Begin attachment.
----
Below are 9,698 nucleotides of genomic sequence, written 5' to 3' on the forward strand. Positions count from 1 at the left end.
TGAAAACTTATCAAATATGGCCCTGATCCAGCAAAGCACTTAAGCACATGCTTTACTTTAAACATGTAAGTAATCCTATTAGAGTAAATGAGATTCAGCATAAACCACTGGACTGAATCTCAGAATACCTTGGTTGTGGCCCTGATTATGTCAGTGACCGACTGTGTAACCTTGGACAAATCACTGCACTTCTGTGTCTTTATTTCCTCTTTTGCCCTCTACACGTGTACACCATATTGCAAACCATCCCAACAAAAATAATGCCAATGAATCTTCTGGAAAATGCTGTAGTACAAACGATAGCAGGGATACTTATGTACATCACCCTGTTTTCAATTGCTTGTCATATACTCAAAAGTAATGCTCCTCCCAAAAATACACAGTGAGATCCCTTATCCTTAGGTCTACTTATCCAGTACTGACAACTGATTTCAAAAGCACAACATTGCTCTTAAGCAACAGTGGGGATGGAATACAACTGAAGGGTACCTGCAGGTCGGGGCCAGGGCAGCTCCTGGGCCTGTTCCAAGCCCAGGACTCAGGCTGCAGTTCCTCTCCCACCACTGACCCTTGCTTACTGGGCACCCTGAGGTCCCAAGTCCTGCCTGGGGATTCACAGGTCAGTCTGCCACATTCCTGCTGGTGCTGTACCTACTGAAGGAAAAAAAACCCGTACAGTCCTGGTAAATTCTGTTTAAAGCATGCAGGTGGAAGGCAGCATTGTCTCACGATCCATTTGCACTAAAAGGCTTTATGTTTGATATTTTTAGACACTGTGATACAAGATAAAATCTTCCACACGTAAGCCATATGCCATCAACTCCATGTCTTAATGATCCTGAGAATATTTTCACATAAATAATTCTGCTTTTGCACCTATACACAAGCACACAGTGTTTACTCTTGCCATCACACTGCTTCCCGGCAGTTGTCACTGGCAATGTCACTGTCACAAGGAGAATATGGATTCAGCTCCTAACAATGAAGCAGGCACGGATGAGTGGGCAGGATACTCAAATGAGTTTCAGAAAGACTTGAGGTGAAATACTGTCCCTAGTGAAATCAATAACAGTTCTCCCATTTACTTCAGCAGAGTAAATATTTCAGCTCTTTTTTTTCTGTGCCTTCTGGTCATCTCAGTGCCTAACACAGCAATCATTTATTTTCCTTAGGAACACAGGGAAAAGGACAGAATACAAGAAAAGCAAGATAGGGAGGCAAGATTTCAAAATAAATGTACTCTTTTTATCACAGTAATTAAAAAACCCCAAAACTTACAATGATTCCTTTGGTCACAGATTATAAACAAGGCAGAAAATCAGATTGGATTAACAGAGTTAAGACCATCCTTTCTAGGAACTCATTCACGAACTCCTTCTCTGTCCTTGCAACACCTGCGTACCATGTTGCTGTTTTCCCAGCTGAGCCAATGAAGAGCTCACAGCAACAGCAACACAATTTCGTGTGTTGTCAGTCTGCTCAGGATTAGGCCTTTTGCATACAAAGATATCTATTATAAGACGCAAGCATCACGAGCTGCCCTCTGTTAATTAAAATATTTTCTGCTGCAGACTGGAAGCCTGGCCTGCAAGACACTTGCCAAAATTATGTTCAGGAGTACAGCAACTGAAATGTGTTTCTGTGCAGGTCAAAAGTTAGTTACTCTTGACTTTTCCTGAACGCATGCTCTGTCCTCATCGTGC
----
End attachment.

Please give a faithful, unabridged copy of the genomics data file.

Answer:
Below are 9,698 nucleotides of genomic sequence, written 5' to 3' on the forward strand. Positions count from 1 at the left end.
TGAAAACTTATCAAATATGGCCCTGATCCAGCAAAGCACTTAAGCACATGCTTTACTTTAAACATGTAAGTAATCCTATTAGAGTAAATGAGATTCAGCATAAACCACTGGACTGAATCTCAGAATACCTTGGTTGTGGCCCTGATTATGTCAGTGACCGACTGTGTAACCTTGGACAAATCACTGCACTTCTGTGTCTTTATTTCCTCTTTTGCCCTCTACACGTGTACACCATATTGCAAACCATCCCAACAAAAATAATGCCAATGAATCTTCTGGAAAATGCTGTAGTACAAACGATAGCAGGGATACTTATGTACATCACCCTGTTTTCAATTGCTTGTCATATACTCAAAAGTAATGCTCCTCCCAAAAATACACAGTGAGATCCCTTATCCTTAGGTCTACTTATCCAGTACTGACAACTGATTTCAAAAGCACAACATTGCTCTTAAGCAACAGTGGGGATGGAATACAACTGAAGGGTACCTGCAGGTCGGGGCCAGGGCAGCTCCTGGGCCTGTTCCAAGCCCAGGACTCAGGCTGCAGTTCCTCTCCCACCACTGACCCTTGCTTACTGGGCACCCTGAGGTCCCAAGTCCTGCCTGGGGATTCACAGGTCAGTCTGCCACATTCCTGCTGGTGCTGTACCTACTGAAGGAAAAAAAACCCGTACAGTCCTGGTAAATTCTGTTTAAAGCATGCAGGTGGAAGGCAGCATTGTCTCACGATCCATTTGCACTAAAAGGCTTTATGTTTGATATTTTTAGACACTGTGATACAAGATAAAATCTTCCACACGTAAGCCATATGCCATCAACTCCATGTCTTAATGATCCTGAGAATATTTTCACATAAATAATTCTGCTTTTGCACCTATACACAAGCACACAGTGTTTACTCTTGCCATCACACTGCTTCCCGGCAGTTGTCACTGGCAATGTCACTGTCACAAGGAGAATATGGATTCAGCTCCTAACAATGAAGCAGGCACGGATGAGTGGGCAGGATACTCAAATGAGTTTCAGAAAGACTTGAGGTGAAATACTGTCCCTAGTGAAATCAATAACAGTTCTCCCATTTACTTCAGCAGAGTAAATATTTCAGCTCTTTTTTTTCTGTGCCTTCTGGTCATCTCAGTGCCTAACACAGCAATCATTTATTTTCCTTAGGAACACAGGGAAAAGGACAGAATACAAGAAAAGCAAGATAGGGAGGCAAGATTTCAAAATAAATGTACTCTTTTTATCACAGTAATTAAAAAACCCCAAAACTTACAATGATTCCTTTGGTCACAGATTATAAACAAGGCAGAAAATCAGATTGGATTAACAGAGTTAAGACCATCCTTTCTAGGAACTCATTCACGAACTCCTTCTCTGTCCTTGCAACACCTGCGTACCATGTTGCTGTTTTCCCAGCTGAGCCAATGAAGAGCTCACAGCAACAGCAACACAATTTCGTGTGTTGTCAGTCTGCTCAGGATTAGGCCTTTTGCATACAAAGATATCTATTATAAGACGCAAGCATCACGAGCTGCCCTCTGTTAATTAAAATATTTTCTGCTGCAGACTGGAAGCCTGGCCTGCAAGACACTTGCCAAAATTATGTTCAGGAGTACAGCAACTGAAATGTGTTTCTGTGCAGGTCAAAAGTTAGTTACTCTTGACTTTTCCTGAACGCATGCTCTGTCCTCATCGTGC